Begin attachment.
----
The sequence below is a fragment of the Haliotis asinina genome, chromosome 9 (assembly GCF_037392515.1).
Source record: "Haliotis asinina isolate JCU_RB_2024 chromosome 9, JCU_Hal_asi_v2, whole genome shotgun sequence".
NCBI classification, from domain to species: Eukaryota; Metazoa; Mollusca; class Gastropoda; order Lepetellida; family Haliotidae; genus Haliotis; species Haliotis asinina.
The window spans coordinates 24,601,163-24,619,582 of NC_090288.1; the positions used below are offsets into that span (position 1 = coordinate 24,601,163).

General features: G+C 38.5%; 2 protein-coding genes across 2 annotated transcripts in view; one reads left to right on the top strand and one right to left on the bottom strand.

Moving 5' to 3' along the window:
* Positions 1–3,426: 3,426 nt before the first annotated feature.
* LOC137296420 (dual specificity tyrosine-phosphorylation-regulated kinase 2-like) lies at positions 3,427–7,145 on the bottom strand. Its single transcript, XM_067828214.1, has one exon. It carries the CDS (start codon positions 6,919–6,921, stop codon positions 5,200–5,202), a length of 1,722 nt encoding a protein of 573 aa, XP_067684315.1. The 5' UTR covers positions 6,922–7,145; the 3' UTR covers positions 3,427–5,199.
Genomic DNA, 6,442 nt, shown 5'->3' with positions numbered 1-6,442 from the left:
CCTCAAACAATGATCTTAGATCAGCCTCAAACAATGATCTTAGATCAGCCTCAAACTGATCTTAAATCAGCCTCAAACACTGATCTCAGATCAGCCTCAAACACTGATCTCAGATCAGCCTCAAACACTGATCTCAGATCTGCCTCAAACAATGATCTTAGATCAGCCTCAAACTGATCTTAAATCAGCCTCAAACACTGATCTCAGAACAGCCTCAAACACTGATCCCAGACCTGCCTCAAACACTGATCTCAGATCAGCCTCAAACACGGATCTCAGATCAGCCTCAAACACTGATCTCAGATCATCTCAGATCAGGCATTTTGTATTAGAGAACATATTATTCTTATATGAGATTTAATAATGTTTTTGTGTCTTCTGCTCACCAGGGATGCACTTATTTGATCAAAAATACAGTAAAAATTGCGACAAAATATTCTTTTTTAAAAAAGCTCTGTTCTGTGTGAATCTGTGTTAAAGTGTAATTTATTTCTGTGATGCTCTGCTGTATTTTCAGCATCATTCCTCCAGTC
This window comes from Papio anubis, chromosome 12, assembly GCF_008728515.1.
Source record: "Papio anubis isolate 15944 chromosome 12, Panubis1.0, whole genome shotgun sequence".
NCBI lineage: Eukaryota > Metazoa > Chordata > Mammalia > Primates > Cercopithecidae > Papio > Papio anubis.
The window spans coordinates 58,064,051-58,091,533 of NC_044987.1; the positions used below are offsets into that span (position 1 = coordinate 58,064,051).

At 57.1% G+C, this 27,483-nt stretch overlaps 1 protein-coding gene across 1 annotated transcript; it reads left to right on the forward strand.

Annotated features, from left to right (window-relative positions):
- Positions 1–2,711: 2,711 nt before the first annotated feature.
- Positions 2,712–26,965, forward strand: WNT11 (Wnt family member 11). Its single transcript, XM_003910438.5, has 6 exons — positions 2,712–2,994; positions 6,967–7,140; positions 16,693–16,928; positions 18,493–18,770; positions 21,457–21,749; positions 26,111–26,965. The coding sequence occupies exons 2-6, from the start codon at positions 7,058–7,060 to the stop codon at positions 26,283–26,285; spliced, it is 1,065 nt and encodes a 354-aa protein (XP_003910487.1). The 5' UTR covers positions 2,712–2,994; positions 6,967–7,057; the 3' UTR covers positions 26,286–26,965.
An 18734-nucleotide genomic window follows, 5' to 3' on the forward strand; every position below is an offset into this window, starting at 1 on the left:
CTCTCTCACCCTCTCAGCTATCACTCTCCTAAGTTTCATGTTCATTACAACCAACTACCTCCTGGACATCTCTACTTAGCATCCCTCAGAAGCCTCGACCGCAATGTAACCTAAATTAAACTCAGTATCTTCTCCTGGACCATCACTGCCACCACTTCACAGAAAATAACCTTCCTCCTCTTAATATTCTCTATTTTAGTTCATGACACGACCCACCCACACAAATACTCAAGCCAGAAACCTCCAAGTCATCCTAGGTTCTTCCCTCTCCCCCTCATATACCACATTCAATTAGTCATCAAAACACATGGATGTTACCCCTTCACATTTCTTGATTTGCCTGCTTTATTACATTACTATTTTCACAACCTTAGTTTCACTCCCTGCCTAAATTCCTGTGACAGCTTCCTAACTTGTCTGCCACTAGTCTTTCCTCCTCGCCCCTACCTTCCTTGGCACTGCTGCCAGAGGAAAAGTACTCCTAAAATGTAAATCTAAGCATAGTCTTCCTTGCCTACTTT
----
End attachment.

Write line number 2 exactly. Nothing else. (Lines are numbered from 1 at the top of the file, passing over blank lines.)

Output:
Source record: "Haliotis asinina isolate JCU_RB_2024 chromosome 9, JCU_Hal_asi_v2, whole genome shotgun sequence".